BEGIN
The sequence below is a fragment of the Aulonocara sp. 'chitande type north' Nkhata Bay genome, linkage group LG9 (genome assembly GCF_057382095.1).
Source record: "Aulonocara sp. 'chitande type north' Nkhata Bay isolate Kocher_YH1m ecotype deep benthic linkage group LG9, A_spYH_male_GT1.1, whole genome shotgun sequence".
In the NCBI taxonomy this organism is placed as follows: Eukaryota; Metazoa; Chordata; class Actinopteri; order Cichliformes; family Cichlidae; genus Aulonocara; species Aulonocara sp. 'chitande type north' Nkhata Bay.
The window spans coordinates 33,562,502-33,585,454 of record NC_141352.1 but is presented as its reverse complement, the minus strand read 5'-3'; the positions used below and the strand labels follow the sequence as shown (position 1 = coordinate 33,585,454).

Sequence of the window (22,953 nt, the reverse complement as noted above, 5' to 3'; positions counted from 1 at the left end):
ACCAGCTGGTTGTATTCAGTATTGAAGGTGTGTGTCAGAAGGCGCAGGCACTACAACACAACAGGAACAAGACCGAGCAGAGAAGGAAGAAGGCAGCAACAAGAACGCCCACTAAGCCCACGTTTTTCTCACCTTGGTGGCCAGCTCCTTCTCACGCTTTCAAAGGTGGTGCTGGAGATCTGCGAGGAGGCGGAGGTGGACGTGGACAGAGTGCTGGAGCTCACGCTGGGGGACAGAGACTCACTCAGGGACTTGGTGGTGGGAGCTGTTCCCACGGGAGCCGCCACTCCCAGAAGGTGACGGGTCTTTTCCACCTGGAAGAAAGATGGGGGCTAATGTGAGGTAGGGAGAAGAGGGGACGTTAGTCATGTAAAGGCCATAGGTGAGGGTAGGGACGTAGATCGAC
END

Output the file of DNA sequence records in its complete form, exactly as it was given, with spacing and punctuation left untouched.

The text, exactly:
The sequence below is a fragment of the Aulonocara sp. 'chitande type north' Nkhata Bay genome, linkage group LG9 (genome assembly GCF_057382095.1).
Source record: "Aulonocara sp. 'chitande type north' Nkhata Bay isolate Kocher_YH1m ecotype deep benthic linkage group LG9, A_spYH_male_GT1.1, whole genome shotgun sequence".
In the NCBI taxonomy this organism is placed as follows: Eukaryota; Metazoa; Chordata; class Actinopteri; order Cichliformes; family Cichlidae; genus Aulonocara; species Aulonocara sp. 'chitande type north' Nkhata Bay.
The window spans coordinates 33,562,502-33,585,454 of record NC_141352.1 but is presented as its reverse complement, the minus strand read 5'-3'; the positions used below and the strand labels follow the sequence as shown (position 1 = coordinate 33,585,454).

Sequence of the window (22,953 nt, the reverse complement as noted above, 5' to 3'; positions counted from 1 at the left end):
ACCAGCTGGTTGTATTCAGTATTGAAGGTGTGTGTCAGAAGGCGCAGGCACTACAACACAACAGGAACAAGACCGAGCAGAGAAGGAAGAAGGCAGCAACAAGAACGCCCACTAAGCCCACGTTTTTCTCACCTTGGTGGCCAGCTCCTTCTCACGCTTTCAAAGGTGGTGCTGGAGATCTGCGAGGAGGCGGAGGTGGACGTGGACAGAGTGCTGGAGCTCACGCTGGGGGACAGAGACTCACTCAGGGACTTGGTGGTGGGAGCTGTTCCCACGGGAGCCGCCACTCCCAGAAGGTGACGGGTCTTTTCCACCTGGAAGAAAGATGGGGGCTAATGTGAGGTAGGGAGAAGAGGGGACGTTAGTCATGTAAAGGCCATAGGTGAGGGTAGGGACGTAGATCGAC